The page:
The forcing through on Wednesday night of the Bill to part-privatise the probation service is one more New Labour act in the creation of a market state to replace the welfare state that developed in the period after World War II. Although more than 40 New Labour MPs voted against this latest privatisation, another 310 or so allowed the government to gain its victory in the House of Commons. Behind these fundamental changes lies the power of the globalised market economy to reduce the direct influence of the state and, at the same time, put a price on everything. Allowing private companies to provide probation services at a stroke dilutes the role and responsibility of government while creating new areas for profit making. The role of New Labour in facilitating this process overrides any other consideration that might raise its head, such as the growing crisis with youth offending, which privatisation is certain to accelerate.
Privatisation of the state and its functions has overtaken whole areas of what were formerly public services. In health, companies running private treatment centres, with patients supplied by the NHS, have unbreakable contracts. So when primary care trusts run out of money, as most have, they are forced into drastic cuts in local hospital care to balance the books because private firms are untouchable. In London, the part-privatisation of the Tube network courtesy of Gordon Brown allows firms to make huge profits while passengers endure overcrowding, delays and ever-increasing fares. What the Tories started with gas, electricity and rail, New Labour has taken much further. In secondary education, private-financed and run "academies" are increasingly dominant. And many are under the influence of religious groups who want to substitute creationist mumbo-jumbo for scientific theories of evolution. Care for older people, which was formerly the responsibility of local authorities, is now almost entirely in the hands of private companies. Support for the elderly in their homes is now severely rationed and many are forced to endure dire conditions as a result of the indifference of the local state to their plight. At the heart of the state, private corporations like IBM, KPMG, Accenture, Capgemini are having a field day as "consultants". They milk almost £3 billion a year in fees from the state for providing advice on how to rationalise and privatise services. Their fees, which are in the range of £2,000 per person per day, shot up 33% in the NHS between 2003 and 2006. In many government departments, consultants often constitute a parallel administrative arm which bypasses civil servants and provides direct access to ministers. The new, market state has at the same time assumed draconian powers over its citizens and adopted a war-like posture to the rest of the world, as the Iraqis in particular have discovered. The market state, along with the New Labour government, is truly harmful to the interests of ordinary people.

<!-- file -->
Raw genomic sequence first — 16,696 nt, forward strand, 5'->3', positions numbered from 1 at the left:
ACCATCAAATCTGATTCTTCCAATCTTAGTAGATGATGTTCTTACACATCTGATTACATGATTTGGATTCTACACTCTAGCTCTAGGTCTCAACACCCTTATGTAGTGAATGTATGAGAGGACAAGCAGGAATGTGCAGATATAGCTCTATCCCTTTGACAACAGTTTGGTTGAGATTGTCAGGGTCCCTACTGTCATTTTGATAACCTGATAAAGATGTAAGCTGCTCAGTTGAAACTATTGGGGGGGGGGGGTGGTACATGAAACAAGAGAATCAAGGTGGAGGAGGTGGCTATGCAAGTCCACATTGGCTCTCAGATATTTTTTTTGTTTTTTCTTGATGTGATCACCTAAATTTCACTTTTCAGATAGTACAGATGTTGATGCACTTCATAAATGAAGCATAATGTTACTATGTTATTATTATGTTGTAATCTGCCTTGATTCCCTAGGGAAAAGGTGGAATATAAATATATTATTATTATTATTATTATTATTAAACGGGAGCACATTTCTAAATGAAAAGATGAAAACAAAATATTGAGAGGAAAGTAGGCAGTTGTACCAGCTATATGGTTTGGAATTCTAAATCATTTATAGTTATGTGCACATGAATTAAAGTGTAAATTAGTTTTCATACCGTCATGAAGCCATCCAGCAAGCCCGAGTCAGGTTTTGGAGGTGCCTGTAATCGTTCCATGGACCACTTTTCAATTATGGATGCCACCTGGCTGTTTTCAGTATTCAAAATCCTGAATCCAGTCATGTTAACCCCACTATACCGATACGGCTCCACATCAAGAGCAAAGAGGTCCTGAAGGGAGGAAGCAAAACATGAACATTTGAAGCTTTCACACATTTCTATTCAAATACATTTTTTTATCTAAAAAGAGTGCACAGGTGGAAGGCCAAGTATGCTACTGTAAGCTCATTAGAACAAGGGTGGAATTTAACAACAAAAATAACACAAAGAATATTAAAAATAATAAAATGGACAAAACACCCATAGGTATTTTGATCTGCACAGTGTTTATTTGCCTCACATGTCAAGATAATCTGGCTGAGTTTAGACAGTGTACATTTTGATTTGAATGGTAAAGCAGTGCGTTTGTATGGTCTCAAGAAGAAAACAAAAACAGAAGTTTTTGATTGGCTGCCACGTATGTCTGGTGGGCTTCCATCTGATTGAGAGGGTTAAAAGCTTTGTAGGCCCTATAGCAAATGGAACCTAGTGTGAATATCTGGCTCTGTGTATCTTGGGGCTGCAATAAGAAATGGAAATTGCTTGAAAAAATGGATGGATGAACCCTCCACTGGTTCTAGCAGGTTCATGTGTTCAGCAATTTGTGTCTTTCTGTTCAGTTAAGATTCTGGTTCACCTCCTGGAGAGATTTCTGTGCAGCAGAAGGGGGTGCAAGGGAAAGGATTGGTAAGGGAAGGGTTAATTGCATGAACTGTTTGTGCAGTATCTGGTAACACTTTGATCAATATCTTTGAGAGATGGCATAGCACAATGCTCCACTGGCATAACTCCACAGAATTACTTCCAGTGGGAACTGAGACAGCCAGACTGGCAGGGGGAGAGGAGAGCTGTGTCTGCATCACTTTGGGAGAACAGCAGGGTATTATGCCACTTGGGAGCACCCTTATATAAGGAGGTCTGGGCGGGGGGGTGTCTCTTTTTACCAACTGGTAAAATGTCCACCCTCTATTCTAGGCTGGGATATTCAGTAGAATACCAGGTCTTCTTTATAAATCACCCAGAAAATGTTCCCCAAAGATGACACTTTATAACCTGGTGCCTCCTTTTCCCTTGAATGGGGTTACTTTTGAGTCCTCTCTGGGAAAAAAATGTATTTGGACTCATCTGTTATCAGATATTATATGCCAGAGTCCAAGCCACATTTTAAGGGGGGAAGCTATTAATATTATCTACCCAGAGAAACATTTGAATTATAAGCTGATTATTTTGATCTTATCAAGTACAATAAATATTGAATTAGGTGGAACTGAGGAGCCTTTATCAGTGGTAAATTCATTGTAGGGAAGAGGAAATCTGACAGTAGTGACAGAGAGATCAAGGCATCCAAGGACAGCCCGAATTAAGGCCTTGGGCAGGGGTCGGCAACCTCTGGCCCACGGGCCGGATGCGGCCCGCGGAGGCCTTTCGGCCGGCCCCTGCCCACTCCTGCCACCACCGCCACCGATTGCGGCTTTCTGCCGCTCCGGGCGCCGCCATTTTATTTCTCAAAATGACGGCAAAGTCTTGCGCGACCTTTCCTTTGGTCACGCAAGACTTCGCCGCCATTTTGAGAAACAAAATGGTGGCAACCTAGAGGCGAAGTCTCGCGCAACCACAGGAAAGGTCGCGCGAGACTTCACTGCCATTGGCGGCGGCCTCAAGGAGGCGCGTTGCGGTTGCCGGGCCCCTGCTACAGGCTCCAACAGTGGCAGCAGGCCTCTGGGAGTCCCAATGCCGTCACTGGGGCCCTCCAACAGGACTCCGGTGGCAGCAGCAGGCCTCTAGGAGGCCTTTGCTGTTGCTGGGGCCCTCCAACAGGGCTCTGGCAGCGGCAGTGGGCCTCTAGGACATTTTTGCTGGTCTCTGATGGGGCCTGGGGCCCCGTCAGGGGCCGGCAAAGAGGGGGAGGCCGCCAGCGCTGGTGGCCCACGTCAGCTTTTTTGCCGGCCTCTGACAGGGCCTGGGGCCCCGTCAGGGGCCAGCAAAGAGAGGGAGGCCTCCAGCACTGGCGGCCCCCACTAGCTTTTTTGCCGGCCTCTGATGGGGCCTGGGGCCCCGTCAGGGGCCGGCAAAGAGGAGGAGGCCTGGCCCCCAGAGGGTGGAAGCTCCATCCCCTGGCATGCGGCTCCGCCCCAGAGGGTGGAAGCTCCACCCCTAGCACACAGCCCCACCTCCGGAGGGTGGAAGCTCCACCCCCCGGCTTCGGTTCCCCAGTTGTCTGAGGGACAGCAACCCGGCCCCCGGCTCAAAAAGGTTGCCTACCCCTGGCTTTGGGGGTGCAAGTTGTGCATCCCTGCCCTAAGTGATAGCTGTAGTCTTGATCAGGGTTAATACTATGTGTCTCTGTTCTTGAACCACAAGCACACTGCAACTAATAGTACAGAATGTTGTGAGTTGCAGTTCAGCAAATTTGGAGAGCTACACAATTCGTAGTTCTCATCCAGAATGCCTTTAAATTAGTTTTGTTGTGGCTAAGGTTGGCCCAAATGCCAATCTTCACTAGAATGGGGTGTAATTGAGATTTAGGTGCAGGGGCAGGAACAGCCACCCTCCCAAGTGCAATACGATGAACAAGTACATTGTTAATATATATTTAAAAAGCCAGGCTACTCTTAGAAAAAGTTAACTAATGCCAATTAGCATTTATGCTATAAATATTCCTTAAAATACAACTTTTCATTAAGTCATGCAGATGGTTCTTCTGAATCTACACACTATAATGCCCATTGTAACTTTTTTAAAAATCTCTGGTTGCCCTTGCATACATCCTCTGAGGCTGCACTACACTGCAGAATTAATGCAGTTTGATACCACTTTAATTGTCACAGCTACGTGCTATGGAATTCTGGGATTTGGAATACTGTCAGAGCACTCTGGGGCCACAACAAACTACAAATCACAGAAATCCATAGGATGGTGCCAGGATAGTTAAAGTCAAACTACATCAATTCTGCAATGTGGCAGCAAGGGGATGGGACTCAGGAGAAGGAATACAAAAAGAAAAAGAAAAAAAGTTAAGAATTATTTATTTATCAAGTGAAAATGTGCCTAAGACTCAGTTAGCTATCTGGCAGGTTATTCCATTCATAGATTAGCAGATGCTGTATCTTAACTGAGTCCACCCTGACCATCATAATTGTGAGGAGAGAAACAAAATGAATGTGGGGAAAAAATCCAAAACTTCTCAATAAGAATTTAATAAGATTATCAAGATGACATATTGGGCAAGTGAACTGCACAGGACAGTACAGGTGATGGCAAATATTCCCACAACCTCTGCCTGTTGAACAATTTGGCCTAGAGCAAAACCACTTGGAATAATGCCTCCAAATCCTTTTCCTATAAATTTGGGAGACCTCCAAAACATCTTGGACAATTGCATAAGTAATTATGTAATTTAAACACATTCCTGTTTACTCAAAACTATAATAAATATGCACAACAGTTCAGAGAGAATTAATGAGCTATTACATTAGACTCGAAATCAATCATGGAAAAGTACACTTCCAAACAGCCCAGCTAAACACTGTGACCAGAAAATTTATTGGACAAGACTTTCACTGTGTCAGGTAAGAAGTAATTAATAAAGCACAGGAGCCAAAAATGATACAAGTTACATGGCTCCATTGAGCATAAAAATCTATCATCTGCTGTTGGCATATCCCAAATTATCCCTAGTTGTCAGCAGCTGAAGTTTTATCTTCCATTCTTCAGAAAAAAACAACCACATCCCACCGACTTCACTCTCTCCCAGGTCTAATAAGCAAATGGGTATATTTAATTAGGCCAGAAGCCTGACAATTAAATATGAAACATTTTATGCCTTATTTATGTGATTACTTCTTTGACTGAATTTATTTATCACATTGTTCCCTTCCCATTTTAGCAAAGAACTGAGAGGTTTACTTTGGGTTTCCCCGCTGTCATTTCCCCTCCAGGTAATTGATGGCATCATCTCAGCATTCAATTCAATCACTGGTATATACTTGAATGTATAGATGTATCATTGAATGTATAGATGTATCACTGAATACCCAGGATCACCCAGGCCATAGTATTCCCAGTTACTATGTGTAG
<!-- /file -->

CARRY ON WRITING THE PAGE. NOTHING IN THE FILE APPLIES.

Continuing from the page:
Paul Feldman, communications editor